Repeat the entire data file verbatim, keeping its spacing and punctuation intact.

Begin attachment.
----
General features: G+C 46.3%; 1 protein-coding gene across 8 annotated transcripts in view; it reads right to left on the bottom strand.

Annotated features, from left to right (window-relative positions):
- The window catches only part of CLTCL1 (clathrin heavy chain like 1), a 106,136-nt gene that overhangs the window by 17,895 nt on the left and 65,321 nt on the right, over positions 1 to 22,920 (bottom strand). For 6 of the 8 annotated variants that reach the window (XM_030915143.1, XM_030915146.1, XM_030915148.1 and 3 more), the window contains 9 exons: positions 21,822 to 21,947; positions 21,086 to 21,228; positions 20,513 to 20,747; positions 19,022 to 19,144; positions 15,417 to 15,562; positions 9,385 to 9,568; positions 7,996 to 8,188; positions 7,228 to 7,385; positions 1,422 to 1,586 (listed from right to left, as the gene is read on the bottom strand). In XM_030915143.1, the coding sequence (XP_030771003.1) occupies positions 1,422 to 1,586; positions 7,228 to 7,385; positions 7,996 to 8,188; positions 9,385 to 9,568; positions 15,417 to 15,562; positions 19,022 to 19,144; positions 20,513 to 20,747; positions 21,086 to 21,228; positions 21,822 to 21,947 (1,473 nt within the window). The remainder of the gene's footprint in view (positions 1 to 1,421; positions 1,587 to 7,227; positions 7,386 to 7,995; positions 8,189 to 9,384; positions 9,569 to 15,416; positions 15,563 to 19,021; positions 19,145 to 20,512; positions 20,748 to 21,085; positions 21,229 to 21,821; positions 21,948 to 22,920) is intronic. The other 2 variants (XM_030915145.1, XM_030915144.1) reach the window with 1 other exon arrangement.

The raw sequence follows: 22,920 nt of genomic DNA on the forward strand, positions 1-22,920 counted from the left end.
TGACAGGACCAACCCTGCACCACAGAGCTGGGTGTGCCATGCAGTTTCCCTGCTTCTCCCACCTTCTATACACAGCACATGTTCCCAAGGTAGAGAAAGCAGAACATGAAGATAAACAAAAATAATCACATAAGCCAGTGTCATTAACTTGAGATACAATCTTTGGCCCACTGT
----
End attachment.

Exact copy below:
General features: G+C 46.3%; 1 protein-coding gene across 8 annotated transcripts in view; it reads right to left on the bottom strand.

Annotated features, from left to right (window-relative positions):
- The window catches only part of CLTCL1 (clathrin heavy chain like 1), a 106,136-nt gene that overhangs the window by 17,895 nt on the left and 65,321 nt on the right, over positions 1 to 22,920 (bottom strand). For 6 of the 8 annotated variants that reach the window (XM_030915143.1, XM_030915146.1, XM_030915148.1 and 3 more), the window contains 9 exons: positions 21,822 to 21,947; positions 21,086 to 21,228; positions 20,513 to 20,747; positions 19,022 to 19,144; positions 15,417 to 15,562; positions 9,385 to 9,568; positions 7,996 to 8,188; positions 7,228 to 7,385; positions 1,422 to 1,586 (listed from right to left, as the gene is read on the bottom strand). In XM_030915143.1, the coding sequence (XP_030771003.1) occupies positions 1,422 to 1,586; positions 7,228 to 7,385; positions 7,996 to 8,188; positions 9,385 to 9,568; positions 15,417 to 15,562; positions 19,022 to 19,144; positions 20,513 to 20,747; positions 21,086 to 21,228; positions 21,822 to 21,947 (1,473 nt within the window). The remainder of the gene's footprint in view (positions 1 to 1,421; positions 1,587 to 7,227; positions 7,386 to 7,995; positions 8,189 to 9,384; positions 9,569 to 15,416; positions 15,563 to 19,021; positions 19,145 to 20,512; positions 20,748 to 21,085; positions 21,229 to 21,821; positions 21,948 to 22,920) is intronic. The other 2 variants (XM_030915145.1, XM_030915144.1) reach the window with 1 other exon arrangement.

The raw sequence follows: 22,920 nt of genomic DNA on the forward strand, positions 1-22,920 counted from the left end.
TGACAGGACCAACCCTGCACCACAGAGCTGGGTGTGCCATGCAGTTTCCCTGCTTCTCCCACCTTCTATACACAGCACATGTTCCCAAGGTAGAGAAAGCAGAACATGAAGATAAACAAAAATAATCACATAAGCCAGTGTCATTAACTTGAGATACAATCTTTGGCCCACTGT